Jennifer Lemma is a philosophy instructor at Walla Walla Community College.
March’s backpack was left outside by accident, so it is pretty damp, fairly muddy and kind of stinky. Opening it hesitantly, we are a bit apprehensive about its contents knowing the papers are rain-damaged and most likely ruined.
Chained from childhood to one another in a darkened space with a fire lit behind us, casting shadows on the wall, the cave becomes our representation of reality — albeit a false one.
As we prepare to open January’s backpack with the hopes of finding some contemplative, stoic musings inside, it slips from our hands and falls down a cliff.
December’s experienced backpack sits on top of a pile of junk mail, circulars and printable coupon offers for discounts on a host of stuff.
November is misty, cool and enigmatic. It is charming, but not charismatic like December. It is resourceful, but not unpredictable like October. Determinedly placed between these two months, November is its own entity. It declines persuasion by cultural trends, but assuredly recognizes the influence of surrounding customs. It is dignified and respectful, but by no means is it dull or boring.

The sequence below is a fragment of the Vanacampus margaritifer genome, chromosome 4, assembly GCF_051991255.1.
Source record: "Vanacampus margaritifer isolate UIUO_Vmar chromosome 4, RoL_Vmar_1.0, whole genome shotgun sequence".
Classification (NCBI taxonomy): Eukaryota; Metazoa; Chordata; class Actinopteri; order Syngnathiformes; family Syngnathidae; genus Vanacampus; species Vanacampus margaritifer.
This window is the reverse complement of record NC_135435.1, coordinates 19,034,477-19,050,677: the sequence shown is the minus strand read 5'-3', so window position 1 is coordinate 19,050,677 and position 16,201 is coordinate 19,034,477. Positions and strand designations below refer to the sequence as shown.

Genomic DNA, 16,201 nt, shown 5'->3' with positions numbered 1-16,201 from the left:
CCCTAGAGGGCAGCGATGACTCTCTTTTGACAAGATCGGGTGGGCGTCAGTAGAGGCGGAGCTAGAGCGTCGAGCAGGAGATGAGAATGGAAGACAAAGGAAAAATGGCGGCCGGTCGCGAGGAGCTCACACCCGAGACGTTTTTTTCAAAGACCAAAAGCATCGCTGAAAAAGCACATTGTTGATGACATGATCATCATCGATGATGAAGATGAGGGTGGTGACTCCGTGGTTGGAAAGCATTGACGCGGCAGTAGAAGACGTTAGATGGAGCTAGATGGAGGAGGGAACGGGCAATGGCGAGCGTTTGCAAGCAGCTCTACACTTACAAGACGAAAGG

The content of October’s backpack is nothing new.
Possibility might not have a definitive scent or color attributed to it, but September’s philosophy proposes that unsharpened, No. 2 Ticonderoga pencils best represent it.
It is still summer, and we are trying to slow down the calendar to make the languid, lazy days of sunshine and bare feet remain a little longer. In this last month of the warmest season, we cling mercilessly to the idea that we don’t have to go back to real life quite yet. Not quite yet. The heaviness of August’s backpack, then, is particularly confusing. The backpack is exhaustingly heavy, and it is painful to carry its soggy load.
In the middle of July’s stifling, scorching heat, it would be a welcome relief to find a cold drink tucked inside the philosopher’s backpack. Perhaps we might find a practical umbrella to provide much-needed shade.
June’s backpack is wiggly and slightly heavier than usual, with sunflower seeds falling out of every opening. It holds sturdy bases, an antsy Bugs Bunny, a well-oiled, much-loved mitt, a ridiculous amount of the unknown and a little philosophy from John Rawls.